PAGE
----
The cost of living crisis is growing. Inflation is running at 5% and is expected to jump higher in April as the energy price cap lifts. That month will also see the chancellor’s large tax rises, announced last year, come into effect. The two big tax rises that will directly affect workers’ incomes are the 1.25 percentage point increase in National Insurance Contributions (NICs) – announced alongside more money for health and social care in September – and cash freezes to the personal allowance and higher rate threshold in income tax.
The chancellor has come under pressure – even from some members of the cabinet  – to delay some tax rises. But this would not help the poorest households much, since many of them do not pay these taxes. Changes to cash benefits would be a better targeted policy for that group, but the government might still want to do something to ease the squeeze for other households.
Whatever the government decides in the short term, it should not abandon the longer-term case for tax rises needed to meet demands on public spending – or reduce its room for manoeuvre on tax. Those demands will not go away, whatever the government decides in the coming weeks.
Jacob Rees-Mogg and others want to delay the NICs rise. Securing public backing for increasing tax rates is never easy, but the chancellor garnered reasonable support by explicitly linking the tax increase with an announcement on higher health and social care spending. Delaying the NICs rise now could see growing pressure to continually put off the rise or even to scrap it entirely. This is a particular risk in a parliamentary party already uneasy about the growing size of the overall tax burden – and would leave the government needing to find other ways to fund the increase in health and social care spending to which it has already committed itself.
Two previous episodes of attempted tax rises provide cautionary tales. In the 1990s, the Conservative government announced plans to increase VAT on fuel in two increments – first to 5% and then to the full rate (at that time) of 17.5%. The first increase happened immediately but the second was continually delayed before eventually being scrapped, a move made easier by the government’s failure to legislate for the future increase when it was announced. Rishi Sunak avoided that mistake, but it a decision to delay could be followed be demands to reverse course. The second lesson is Philip Hammond’s attempt in 2017 to increase NICs for the self-employed. The then chancellor argued that more generous pension benefits had been extended to the self-employed the previous year, but the spending and tax announcements were decoupled, leading to a lack of public support and ultimately contributing to a U-turn on the tax rise.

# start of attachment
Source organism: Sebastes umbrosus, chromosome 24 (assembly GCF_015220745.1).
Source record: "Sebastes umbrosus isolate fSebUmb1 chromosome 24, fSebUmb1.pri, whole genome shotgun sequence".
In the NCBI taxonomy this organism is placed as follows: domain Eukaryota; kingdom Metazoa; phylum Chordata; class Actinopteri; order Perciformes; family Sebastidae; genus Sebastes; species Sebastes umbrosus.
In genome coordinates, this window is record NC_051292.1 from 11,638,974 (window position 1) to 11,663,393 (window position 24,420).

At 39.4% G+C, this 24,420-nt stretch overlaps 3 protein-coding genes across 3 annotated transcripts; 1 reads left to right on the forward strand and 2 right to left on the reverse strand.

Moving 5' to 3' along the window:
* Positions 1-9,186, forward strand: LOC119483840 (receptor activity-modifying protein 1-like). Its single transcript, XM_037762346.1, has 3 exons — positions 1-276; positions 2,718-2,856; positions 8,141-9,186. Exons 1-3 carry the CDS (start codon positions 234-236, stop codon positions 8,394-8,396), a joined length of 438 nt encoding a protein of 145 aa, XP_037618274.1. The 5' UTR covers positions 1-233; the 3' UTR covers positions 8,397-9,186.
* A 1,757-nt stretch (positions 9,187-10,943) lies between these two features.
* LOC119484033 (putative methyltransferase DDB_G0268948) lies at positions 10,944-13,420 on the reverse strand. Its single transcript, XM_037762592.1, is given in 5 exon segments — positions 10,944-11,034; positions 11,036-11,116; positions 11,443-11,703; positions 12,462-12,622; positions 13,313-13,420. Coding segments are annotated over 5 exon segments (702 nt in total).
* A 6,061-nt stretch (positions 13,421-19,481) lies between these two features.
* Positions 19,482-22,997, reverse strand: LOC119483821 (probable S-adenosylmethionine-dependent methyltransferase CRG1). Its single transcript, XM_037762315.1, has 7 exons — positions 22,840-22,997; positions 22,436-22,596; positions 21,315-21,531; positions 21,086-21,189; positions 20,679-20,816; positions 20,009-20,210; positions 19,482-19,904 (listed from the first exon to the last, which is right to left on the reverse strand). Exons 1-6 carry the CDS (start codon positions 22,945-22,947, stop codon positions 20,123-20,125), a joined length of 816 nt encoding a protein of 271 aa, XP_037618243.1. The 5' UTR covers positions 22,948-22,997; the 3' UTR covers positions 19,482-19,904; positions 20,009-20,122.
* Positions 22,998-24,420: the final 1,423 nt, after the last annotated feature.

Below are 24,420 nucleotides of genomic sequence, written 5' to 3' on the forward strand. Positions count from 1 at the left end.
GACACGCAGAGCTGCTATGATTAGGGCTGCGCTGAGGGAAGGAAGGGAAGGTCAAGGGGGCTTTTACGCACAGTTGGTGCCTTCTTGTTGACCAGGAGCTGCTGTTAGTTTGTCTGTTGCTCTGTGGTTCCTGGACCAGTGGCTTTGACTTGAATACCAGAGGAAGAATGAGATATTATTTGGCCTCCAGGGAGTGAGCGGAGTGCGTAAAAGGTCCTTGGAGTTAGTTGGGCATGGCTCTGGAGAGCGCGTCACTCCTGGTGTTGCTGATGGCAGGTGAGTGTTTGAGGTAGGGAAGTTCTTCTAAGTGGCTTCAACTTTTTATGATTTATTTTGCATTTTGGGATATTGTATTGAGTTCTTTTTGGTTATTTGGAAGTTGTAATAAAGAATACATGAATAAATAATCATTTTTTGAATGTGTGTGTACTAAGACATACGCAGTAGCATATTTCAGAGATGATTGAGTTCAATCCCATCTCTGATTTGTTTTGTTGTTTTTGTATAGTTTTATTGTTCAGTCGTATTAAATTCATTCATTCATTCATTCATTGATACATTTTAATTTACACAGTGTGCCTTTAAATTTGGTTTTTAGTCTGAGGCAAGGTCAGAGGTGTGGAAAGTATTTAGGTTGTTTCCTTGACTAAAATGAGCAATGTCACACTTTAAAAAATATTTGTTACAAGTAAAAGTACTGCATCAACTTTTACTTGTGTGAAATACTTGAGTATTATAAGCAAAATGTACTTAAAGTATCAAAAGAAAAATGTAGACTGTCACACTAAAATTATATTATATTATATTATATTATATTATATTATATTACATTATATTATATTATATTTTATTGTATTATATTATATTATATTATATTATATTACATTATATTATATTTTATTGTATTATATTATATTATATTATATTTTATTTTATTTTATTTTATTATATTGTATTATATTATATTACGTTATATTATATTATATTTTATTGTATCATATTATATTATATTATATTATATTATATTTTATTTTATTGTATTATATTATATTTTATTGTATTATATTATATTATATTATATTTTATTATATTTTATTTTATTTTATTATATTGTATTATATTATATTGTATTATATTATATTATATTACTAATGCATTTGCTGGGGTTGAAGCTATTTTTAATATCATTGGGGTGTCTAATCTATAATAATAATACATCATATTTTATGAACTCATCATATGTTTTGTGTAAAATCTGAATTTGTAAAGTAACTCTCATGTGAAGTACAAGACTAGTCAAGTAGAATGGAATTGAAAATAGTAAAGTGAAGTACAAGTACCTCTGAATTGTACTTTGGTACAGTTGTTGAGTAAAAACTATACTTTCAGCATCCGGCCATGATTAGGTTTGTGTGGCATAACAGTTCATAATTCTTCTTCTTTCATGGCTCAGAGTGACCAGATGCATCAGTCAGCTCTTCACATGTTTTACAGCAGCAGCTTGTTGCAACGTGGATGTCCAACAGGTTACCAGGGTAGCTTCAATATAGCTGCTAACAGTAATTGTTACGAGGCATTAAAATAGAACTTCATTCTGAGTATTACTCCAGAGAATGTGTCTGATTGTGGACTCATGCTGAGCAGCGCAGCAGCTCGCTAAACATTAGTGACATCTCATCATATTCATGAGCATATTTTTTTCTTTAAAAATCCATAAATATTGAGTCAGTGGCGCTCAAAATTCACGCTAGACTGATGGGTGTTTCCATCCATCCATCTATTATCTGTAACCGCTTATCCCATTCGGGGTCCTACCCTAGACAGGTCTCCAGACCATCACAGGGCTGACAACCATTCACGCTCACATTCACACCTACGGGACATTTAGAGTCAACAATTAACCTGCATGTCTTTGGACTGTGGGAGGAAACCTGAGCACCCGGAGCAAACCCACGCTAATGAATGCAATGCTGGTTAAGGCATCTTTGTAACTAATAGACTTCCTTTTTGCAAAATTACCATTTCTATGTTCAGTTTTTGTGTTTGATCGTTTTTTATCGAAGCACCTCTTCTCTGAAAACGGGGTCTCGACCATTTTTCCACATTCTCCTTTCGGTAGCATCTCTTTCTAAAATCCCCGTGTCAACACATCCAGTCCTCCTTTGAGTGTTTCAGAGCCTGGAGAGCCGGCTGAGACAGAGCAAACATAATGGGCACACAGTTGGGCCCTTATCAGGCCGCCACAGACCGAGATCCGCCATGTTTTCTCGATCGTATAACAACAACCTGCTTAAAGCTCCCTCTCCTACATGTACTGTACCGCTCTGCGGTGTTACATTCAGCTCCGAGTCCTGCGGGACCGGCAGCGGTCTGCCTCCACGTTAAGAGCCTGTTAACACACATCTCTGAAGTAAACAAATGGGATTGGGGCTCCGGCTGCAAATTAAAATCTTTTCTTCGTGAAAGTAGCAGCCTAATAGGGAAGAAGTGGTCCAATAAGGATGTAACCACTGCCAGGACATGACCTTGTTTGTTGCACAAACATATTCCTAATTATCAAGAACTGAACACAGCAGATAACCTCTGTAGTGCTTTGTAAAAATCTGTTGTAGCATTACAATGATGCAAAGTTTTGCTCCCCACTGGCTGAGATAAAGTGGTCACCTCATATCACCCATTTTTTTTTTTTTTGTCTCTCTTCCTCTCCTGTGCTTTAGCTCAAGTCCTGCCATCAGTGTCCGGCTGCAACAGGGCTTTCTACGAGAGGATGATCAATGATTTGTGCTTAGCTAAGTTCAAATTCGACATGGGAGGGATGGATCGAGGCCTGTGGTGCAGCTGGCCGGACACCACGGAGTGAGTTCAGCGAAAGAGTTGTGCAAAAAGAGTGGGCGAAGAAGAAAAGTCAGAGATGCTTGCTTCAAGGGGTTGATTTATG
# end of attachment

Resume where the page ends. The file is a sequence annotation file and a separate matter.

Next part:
In March 2021, the chancellor announced that the income tax personal allowance and higher rate threshold would be frozen for four years from April 2022, rather than being increased in line with inflation, as a way to increase the tax take. The forecast for inflation has since increased, meaning that in October this measure was expected to raise £13bn a year by 2025/26, rather than the £8bn originally anticipated. Arguably, it would be more appropriate to cancel or modify this tax rise than the NICs increase as it is now a bigger tax rise than originally intended. The chancellor could increase the allowance somewhat to make the total size of the tax rise the same as originally intended when the policy was announced.
It is notable that this measure, which is set to raise almost as much as the NICs rise, is receiving less attention. This fits with findings in our research that increasing tax through inflation has been much easier to achieve historically than changing tax rates, because it tends to be less salient to the public. As a result, a one- or two-year adjustment to the thresholds policy would increase household incomes but would be less likely to undermine medium-term plans to raise taxes than the NICs change.
Previous IfG research on tax policy has shown the importance communicating changes. If the government decides to delay or cancel a tax rise to deal with short-term cost of living problems, it would need to make absolutely clear that this was a one-off measure rather than a rejection of higher taxes per se. The government’s medium-term plans for public spending and lower public debt are predicated on the revenue that will come in from planned tax increases over the next few years. Cancelling those tax rises would mean higher borrowing and weaker public finances than the chancellor has stated he would be comfortable with based on his new fiscal rules.
But the government can make a good case for easing the freeze in income tax thresholds, and it can also make one for postponing the higher rates of NICs. It would need to make clear that the postponement was temporary, emphasising that the NICs rise was only ever a one-year stopgap before the full Health and Social Care levy (that will also apply to pensioners’ earnings) replaces it in April 2023.
If the government does decide to act on tax, it must not allow momentum to build behind the idea that it was rowing back on its previous plans. It would be a very bad outcome if the government’s management of short-term pressures on the cost of living created medium-term problems by restricting tax rises that might be necessary in the long-term.
- www.instituteforgovernment.org.uk/sites/default/files/publications/overcoming-barriers-tax-reform.pdf , p27
- www.instituteforgovernment.org.uk/sites/default/files/publications/overcoming-barriers-tax-reform.pdf , p19